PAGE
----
Too tired to read? You can listen to Jeyran’s review below.
“Why are lovers quicker to forgive their partners for infidelity than for leaving dirty dishes in the sink? • Why will sighted people pay more to avoid going blind than blind people will pay to regain their sight? • Why do dining companions insist on ordering different meals instead of getting what they really want? • Why do pigeons seem to have such excellent aim; why can’t we remember one song while listening to another; and why does the line at the grocery store always slow down the moment we join it? In this brilliant, witty, and accessible book, renowned Harvard psychologist Daniel Gilbert describes the foibles of imagination and illusions of foresight that cause each of us to misconceive our tomorrows and misestimate our satisfactions. Vividly bringing to life the latest scientific research in psychology, cognitive neuroscience, philosophy, and behavioral economics, Gilbert reveals what scientists have discovered about the uniquely human ability to imagine the future, and about our capacity to predict how much we will like it when we get there. With penetrating insight and sparkling prose, Gilbert explains why we seem to know so little about the hearts and minds of the people we are about to become.” – by Daniel Gilbert
Daniel Gilbert is a professor of Psychology at Harvard University and graduated from Princeton. Are you intimidated much? Not yet? Well, he also has done much research and written many papers in the psychology field, won awards for social sciences and if I sat here just talking about him, then we would never get to the review of his book.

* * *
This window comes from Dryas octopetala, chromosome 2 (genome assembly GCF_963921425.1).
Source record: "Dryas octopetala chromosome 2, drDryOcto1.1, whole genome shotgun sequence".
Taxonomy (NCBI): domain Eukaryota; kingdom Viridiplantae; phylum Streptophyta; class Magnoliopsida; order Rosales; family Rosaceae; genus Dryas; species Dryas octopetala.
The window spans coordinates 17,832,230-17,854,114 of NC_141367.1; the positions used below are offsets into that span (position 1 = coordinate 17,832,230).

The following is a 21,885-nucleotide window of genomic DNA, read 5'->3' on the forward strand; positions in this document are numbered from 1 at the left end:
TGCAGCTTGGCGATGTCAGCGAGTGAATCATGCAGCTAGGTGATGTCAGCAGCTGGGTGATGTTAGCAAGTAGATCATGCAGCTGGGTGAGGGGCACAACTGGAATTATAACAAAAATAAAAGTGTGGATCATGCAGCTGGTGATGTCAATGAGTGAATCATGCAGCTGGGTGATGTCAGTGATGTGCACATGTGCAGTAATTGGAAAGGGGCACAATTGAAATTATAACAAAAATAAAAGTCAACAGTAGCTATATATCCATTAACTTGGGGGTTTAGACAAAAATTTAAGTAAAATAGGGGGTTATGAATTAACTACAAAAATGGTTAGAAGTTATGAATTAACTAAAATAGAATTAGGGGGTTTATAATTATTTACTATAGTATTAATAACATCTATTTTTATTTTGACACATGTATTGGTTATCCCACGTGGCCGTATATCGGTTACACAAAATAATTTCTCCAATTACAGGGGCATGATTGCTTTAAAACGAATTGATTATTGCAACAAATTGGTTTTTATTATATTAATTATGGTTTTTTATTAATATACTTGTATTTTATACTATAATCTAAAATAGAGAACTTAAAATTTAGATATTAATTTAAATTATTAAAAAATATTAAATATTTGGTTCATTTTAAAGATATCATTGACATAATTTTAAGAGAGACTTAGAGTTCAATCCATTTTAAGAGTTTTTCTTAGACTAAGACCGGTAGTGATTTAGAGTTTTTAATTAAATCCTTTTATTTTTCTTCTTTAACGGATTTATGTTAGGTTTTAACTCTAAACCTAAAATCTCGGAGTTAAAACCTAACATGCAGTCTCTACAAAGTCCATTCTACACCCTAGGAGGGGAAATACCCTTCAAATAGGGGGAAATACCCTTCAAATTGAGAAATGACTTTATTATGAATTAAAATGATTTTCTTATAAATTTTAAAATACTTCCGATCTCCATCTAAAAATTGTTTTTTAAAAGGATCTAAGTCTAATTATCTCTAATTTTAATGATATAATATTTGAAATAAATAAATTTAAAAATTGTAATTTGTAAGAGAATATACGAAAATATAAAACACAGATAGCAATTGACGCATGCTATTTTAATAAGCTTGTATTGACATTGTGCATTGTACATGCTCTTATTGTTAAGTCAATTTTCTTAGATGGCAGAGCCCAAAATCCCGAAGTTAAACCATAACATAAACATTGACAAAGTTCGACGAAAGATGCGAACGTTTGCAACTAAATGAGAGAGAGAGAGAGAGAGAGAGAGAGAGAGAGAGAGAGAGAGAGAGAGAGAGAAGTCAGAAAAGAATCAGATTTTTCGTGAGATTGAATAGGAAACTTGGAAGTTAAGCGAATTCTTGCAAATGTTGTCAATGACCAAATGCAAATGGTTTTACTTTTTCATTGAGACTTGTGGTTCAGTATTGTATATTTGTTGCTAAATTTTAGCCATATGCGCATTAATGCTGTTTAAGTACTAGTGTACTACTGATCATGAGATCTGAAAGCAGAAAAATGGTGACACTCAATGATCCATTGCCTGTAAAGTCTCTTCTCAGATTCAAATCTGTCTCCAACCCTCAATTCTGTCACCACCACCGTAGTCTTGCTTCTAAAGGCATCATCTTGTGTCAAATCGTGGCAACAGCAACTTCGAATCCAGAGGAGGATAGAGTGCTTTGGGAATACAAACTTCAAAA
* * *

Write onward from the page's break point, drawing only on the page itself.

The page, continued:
This book is not to make you happy, even though it does make you laugh, or to give you any insight on how to fix your problems. There are some guidelines and some understanding background as to why we feel the way we do, however; there is no step by step instruction as to what to do or how to overcome sadness.
Stumbling on happiness is written in such a humorous way that you will find yourself laughing out loud over many passages. I believe that the Author knew that his detailed explanation on cognitive psychology or getting into detail on the functionality of neuroscience might actually bore some readers, so he definitely managed to cover it up with some catchy sentences and laughable statements.
Anyone with a psychology background may find this book easy to read and might not get as excited as someone with any knowledge in the field.
The fundamental definition of what is happiness and what it means when someone says, that they are happy, was my favorite part of the book. Gilbert compares the happiness of someone that is disabled with someone that is in full health. This subjective comparison was very informative and made you think deeper towards how you would believe that someone that has less advantage from you would presumably be less happy!
Stumbling on happiness is a recommended book from me. If you want to read and learn something new while having fun, then this is the book for you!
Written by Jeyran Main